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A.V. Dicey, former Vinerian Professor of English Law, University of Oxford (1882-1909)
Albert Venn Dicey (1835-1922) was Vinerian Professor of English Law at the University of Oxford and the pre-eminent constitutional lawyer of the nineteenth century. His Introduction to the Study of the Law of the Constitution ran to eight editions in his lifetime and remains one of the canonical texts in the history of English constitutional law.
John Allison is Senior Lecturer in the Faculty of Law, University of Cambridge, and a Fellow of Queens' College, Cambridge. He previously taught at the Universities of Chicago and London, and is the author of two books, A Continental Distinction in the Common Law: A Historical and Comparative Perspective on English Public Law (OUP 1996) and The English Historical Constitution: Continuity, Change and European Effects (CUP 2007).
Table of Contents
Part I: The Comparative Study of the Constitution
1. General Characteristics of Existing English Constitutionalism (May 1897)
2. Constitutionalism of the Commonwealth (June 1897)
3. English Constitutionalism under George III (undated)
4. American Constitutionalism (May 1897)
5. French Constitutionalism (May 1897) (with Appendix, Droit Administratif and Constitution of Year VIII, Art. 75)
6. Prussian Constitutionalism (May 1897)
7. Party Government (July 1898)
8. Parliamentarism (August 1898)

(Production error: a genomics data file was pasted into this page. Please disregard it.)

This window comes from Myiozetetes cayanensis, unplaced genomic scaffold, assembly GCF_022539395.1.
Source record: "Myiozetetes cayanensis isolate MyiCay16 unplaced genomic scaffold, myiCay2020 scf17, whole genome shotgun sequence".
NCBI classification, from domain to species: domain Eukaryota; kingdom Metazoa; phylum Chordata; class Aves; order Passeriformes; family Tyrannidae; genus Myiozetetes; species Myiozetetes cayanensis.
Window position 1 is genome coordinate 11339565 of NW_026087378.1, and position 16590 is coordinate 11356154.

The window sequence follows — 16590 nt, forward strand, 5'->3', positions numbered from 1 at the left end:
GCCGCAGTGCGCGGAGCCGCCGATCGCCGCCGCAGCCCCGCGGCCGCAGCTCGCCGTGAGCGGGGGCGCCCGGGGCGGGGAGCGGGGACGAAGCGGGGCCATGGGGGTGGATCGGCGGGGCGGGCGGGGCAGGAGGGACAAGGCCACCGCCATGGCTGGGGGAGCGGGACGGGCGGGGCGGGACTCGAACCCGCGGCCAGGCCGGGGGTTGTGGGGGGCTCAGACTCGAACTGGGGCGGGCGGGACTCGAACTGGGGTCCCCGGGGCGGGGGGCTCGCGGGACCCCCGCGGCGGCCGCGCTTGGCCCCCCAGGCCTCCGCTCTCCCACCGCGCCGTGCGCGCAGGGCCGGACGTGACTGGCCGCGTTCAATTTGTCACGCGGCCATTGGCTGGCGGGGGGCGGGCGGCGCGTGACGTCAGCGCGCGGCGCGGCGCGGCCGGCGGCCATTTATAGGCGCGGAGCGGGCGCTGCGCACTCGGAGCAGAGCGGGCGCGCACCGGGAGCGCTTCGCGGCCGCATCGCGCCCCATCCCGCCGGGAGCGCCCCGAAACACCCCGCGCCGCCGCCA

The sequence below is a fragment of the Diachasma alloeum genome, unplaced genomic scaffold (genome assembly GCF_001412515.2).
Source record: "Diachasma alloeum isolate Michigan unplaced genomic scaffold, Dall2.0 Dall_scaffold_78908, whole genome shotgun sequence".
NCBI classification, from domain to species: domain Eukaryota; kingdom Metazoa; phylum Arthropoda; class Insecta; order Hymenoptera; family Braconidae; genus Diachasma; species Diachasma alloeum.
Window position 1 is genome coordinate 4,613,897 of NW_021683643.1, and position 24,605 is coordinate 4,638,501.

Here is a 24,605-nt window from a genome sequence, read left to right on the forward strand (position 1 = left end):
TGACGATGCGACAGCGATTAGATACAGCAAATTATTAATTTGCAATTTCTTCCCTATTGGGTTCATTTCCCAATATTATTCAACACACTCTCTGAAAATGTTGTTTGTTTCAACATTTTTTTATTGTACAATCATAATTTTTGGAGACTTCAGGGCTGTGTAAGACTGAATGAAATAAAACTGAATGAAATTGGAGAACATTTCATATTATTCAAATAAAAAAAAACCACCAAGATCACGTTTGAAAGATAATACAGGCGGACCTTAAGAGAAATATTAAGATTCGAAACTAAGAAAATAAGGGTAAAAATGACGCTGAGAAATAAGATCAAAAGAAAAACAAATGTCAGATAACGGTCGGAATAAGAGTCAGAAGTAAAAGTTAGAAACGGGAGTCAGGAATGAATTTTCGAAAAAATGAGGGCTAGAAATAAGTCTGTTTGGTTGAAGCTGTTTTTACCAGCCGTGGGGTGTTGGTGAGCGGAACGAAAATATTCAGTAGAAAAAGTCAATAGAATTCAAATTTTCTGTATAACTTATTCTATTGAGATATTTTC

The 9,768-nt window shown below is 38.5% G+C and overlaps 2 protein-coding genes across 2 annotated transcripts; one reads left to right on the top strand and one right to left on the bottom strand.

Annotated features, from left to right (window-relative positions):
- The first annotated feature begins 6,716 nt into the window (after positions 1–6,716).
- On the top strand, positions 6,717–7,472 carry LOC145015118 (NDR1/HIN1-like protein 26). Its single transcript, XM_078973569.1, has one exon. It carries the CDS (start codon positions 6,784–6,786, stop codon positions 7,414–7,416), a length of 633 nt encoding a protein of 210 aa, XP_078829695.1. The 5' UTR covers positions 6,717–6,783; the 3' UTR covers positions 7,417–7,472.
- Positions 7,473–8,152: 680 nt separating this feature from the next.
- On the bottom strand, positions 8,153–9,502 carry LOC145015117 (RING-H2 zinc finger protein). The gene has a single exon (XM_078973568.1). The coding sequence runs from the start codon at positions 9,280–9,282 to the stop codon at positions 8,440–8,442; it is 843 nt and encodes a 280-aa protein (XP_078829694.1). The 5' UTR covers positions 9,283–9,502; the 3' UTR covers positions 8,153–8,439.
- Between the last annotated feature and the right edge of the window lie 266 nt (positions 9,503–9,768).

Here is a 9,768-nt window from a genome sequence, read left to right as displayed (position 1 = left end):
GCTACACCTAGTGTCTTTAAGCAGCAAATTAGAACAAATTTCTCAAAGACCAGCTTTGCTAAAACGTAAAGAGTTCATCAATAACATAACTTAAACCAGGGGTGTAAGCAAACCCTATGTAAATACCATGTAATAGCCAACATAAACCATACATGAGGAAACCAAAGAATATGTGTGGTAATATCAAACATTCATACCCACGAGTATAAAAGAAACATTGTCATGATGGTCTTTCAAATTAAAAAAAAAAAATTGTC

9. General Conclusions (May 1897)
Part II: The Comparative Study of Constitutions
1. Historical and Non-Historical Constitutions
2. Ancient Constitutionalism and Modern Constitutionalism
3. Representative Government
4. The Separation of Powers
5. Divisions of Constitutions
6. The Judiciary in Relation to the Executive and Legislative Powers
7. Local Government and Centralization
8. Federal Government
9. Federal Government (continued): The Australian Commonwealth
I. Memorandum on English Party System of Government
II. Lecture 4: Comparison of English Executive with other Executives or Parliamentary and Non-Parliamentary Executives
III. Note 2: Self Government and Note 3: Self Government and Local Self Government
IV. Modes of Changing or Amending a Constitution
V. Authorities and Questions for The Comparative Study of Constitutions
VI. Note 17: Conclusions as to Droit Administratif
VII. Why Universal Suffrage Suits France
VIII. Scheme of Lectures, 1906
IX. Scheme of Lectures, 1908